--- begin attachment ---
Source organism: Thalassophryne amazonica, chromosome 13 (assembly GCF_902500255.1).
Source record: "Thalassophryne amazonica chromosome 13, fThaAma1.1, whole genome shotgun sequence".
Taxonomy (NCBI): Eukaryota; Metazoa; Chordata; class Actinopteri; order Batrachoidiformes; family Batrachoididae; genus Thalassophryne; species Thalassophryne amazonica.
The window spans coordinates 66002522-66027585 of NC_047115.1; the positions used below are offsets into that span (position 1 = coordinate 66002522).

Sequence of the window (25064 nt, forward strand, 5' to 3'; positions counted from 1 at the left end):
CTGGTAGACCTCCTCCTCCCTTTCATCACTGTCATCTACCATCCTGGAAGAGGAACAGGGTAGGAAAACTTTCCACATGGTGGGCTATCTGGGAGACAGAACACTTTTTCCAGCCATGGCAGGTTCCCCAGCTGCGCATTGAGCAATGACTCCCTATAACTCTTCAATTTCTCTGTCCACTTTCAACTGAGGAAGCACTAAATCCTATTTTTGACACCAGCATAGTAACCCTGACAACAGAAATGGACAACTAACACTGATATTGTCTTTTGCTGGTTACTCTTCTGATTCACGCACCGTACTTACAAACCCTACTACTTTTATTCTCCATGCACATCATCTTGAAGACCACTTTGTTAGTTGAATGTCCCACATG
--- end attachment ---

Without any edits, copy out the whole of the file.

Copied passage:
Source organism: Thalassophryne amazonica, chromosome 13 (assembly GCF_902500255.1).
Source record: "Thalassophryne amazonica chromosome 13, fThaAma1.1, whole genome shotgun sequence".
Taxonomy (NCBI): Eukaryota; Metazoa; Chordata; class Actinopteri; order Batrachoidiformes; family Batrachoididae; genus Thalassophryne; species Thalassophryne amazonica.
The window spans coordinates 66002522-66027585 of NC_047115.1; the positions used below are offsets into that span (position 1 = coordinate 66002522).

Sequence of the window (25064 nt, forward strand, 5' to 3'; positions counted from 1 at the left end):
CTGGTAGACCTCCTCCTCCCTTTCATCACTGTCATCTACCATCCTGGAAGAGGAACAGGGTAGGAAAACTTTCCACATGGTGGGCTATCTGGGAGACAGAACACTTTTTCCAGCCATGGCAGGTTCCCCAGCTGCGCATTGAGCAATGACTCCCTATAACTCTTCAATTTCTCTGTCCACTTTCAACTGAGGAAGCACTAAATCCTATTTTTGACACCAGCATAGTAACCCTGACAACAGAAATGGACAACTAACACTGATATTGTCTTTTGCTGGTTACTCTTCTGATTCACGCACCGTACTTACAAACCCTACTACTTTTATTCTCCATGCACATCATCTTGAAGACCACTTTGTTAGTTGAATGTCCCACATG